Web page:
Questions 46 to 50 are based on the following passage.
The phrase almost completes itself: midlife crisis. It's the stage in the middle of the journey when people feel youth vanishing, their prospects narrowing and death approaching.
There's only one problem with the cliche（套话）. It isn't true.
"In fact, there is almost no hard evidence for midlife crisis other than a few small pilot studies conducted decades ago," Barbara Hagerty writes in her new book, Life Reimagined. The bulk of the research shows that there may be a pause, or a shifting of gears in the 40s or 50s, but this shift "can be exciting, rather than terrifying. "
Barbara Hagerty looks at some of the features of people who turn midlife into a rebirth. They break routines, because "autopilot is death." They choose purpose over happiness—having a clear sense of purpose even reduces the risk of Alzheimer's disease. They give priority to relationships, as careers often recede （逐渐淡化）.
Life Reimagined paints a picture of middle age that is far from gloomy. Midlife seems like the second big phase of decision-making. Your identity has been formed; you've built up your resources; and now you have the chance to take the big risks precisely because your foundation is already secure.
Karl Barth described midlife precisely this way. At middle age, he wrote, "the sowing is behind; now is the time to reap. The run has been taken; now is the time to leap. Preparation has been made; now is the time for the venture of the work itself."
The middle-aged person, Barth continued, can see death in the distance, but moves with a "measured haste" to get big new things done while there is still time.
What Barth wrote decades ago is even truer today. People are healthy and energetic longer. We have presidential candidates running for their first term in office at age 68, 69 and 74. A longer lifespan is changing the narrative structure of life itself. What could have been considered the beginning of a descent is now a potential turning point—the turning point you are most equipped to take full advantage of.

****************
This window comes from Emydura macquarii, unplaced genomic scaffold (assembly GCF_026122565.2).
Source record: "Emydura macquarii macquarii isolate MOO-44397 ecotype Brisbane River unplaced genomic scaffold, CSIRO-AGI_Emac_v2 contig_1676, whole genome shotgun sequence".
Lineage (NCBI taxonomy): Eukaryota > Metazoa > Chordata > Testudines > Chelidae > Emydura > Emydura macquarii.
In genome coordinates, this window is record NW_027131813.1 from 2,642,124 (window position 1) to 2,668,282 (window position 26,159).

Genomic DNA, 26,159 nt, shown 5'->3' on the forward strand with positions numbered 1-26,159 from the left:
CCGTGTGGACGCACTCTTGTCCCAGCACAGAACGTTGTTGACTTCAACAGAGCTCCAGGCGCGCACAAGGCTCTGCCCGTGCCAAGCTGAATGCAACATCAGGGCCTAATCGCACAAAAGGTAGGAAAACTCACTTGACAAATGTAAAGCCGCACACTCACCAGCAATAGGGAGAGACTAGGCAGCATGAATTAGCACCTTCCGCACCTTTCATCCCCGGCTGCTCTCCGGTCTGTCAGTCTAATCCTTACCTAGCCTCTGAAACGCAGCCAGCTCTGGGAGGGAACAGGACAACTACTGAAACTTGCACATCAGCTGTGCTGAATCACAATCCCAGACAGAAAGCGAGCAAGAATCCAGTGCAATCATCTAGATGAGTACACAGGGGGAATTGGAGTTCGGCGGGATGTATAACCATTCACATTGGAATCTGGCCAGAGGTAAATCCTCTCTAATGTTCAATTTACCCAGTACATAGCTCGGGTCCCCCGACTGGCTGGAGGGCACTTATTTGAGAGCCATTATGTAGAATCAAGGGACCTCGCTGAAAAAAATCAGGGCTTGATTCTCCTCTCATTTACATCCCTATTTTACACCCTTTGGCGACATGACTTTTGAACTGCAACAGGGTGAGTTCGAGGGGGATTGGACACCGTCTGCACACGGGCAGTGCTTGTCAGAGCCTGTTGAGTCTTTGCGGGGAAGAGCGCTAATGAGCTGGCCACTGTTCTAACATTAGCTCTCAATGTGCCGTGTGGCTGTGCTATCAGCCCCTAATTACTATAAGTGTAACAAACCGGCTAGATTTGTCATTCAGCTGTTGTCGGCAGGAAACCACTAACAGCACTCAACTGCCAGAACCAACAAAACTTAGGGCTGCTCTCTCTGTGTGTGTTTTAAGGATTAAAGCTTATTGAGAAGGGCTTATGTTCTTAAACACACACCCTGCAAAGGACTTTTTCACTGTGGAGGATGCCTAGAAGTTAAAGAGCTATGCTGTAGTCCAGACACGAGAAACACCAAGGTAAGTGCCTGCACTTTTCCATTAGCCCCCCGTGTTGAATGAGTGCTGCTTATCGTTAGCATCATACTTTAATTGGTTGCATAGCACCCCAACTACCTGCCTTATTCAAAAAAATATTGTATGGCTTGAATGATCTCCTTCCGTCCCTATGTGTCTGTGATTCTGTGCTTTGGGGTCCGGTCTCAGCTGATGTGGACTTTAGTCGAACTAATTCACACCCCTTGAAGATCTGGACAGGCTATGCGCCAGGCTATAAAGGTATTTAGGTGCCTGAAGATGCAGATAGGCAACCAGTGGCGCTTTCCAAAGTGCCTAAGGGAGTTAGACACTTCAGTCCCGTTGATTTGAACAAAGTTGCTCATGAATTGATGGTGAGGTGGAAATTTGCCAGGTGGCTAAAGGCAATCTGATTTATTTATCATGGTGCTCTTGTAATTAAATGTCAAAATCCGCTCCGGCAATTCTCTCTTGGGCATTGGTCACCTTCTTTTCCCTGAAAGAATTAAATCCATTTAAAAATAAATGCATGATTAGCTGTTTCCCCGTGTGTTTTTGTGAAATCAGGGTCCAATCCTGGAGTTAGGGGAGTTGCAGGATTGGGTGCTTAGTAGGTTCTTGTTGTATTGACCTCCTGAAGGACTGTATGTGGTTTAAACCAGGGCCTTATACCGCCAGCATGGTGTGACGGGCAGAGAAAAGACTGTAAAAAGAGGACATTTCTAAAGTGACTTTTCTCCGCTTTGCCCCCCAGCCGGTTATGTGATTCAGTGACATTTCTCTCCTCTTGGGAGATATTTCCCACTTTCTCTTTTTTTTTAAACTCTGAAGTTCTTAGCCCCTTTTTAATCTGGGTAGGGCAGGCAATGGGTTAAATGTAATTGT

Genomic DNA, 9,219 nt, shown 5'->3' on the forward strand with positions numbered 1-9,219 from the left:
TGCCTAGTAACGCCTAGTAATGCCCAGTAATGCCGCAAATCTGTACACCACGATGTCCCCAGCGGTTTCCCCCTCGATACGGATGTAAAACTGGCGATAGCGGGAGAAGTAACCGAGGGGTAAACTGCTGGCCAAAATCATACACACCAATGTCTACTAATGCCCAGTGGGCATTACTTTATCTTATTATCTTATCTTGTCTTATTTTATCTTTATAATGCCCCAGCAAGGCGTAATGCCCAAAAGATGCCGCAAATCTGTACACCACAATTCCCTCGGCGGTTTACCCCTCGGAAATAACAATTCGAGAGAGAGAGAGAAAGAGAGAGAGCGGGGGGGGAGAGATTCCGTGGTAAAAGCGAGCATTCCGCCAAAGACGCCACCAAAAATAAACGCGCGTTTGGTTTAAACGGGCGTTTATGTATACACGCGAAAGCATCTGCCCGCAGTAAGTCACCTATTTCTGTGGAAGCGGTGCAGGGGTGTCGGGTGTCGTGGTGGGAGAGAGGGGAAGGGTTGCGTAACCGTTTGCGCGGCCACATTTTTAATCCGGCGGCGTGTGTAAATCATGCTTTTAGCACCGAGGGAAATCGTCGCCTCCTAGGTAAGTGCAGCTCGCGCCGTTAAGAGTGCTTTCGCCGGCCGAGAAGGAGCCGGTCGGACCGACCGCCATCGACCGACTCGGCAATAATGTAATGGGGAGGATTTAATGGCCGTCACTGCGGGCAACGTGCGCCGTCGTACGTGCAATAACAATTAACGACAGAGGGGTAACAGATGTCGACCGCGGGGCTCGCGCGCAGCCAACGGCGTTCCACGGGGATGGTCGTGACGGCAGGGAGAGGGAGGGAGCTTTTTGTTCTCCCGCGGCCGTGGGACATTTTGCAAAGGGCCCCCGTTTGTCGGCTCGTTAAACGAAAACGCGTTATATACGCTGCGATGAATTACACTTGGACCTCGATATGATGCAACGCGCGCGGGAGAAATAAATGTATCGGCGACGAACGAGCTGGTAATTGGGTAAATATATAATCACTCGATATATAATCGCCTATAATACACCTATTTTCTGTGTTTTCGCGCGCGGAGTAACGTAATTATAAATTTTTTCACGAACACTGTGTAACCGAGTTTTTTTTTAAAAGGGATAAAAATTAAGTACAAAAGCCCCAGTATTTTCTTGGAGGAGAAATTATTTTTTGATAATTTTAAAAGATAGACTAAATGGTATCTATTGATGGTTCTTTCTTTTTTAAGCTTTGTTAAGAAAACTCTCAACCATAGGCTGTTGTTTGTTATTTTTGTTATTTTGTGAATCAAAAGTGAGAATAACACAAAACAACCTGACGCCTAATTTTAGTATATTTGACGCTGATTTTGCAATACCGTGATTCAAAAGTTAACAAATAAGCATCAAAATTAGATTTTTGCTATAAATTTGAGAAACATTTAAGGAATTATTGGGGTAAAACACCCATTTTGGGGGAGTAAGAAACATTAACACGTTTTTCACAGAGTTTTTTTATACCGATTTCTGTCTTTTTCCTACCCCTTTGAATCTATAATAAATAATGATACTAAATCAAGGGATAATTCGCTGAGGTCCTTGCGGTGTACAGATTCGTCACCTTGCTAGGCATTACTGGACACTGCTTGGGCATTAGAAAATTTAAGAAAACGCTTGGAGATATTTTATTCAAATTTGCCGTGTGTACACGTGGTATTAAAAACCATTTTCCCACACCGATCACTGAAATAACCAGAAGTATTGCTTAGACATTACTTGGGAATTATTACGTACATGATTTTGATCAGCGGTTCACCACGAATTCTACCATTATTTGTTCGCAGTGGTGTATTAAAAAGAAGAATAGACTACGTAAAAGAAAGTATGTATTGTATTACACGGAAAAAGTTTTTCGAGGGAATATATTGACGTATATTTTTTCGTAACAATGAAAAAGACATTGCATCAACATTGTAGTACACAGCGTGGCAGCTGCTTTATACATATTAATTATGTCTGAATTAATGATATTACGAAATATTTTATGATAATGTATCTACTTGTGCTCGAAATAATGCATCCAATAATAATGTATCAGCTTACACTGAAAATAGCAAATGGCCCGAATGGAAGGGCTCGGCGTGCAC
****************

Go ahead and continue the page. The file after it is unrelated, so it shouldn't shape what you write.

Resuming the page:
46. What does the author think of the phrase "midlife crisis"?
A.It has led to a lot of debate.
B.It is widely acknowledged.
C.It is no longer fashionable.
D.It misrepresents real life.
47. How does Barbara Hagerty view midlife?
A.It may be the beginning of a crisis.
B.It can be a new phase of one's life.
C.It can be terrifying for the unprepared.
D.It may see old-age diseases approaching.
48. How is midlife pictured in the book Life Reimagined?
A.It can be quite rosy.
B.It can be burdensome.
C.It undergoes radical transformation.
D.It makes for the best part of one's life.
49. According to Karl Barth, midlife is the time ______.
50. What does the author say about midlife today?
A.It is more meaningful than other stages of life.
B.It is likely to change the narrative of one's life.
C.It is more important to those with a longer lifespan.
D.It is likely to be a critical turning point in one's life.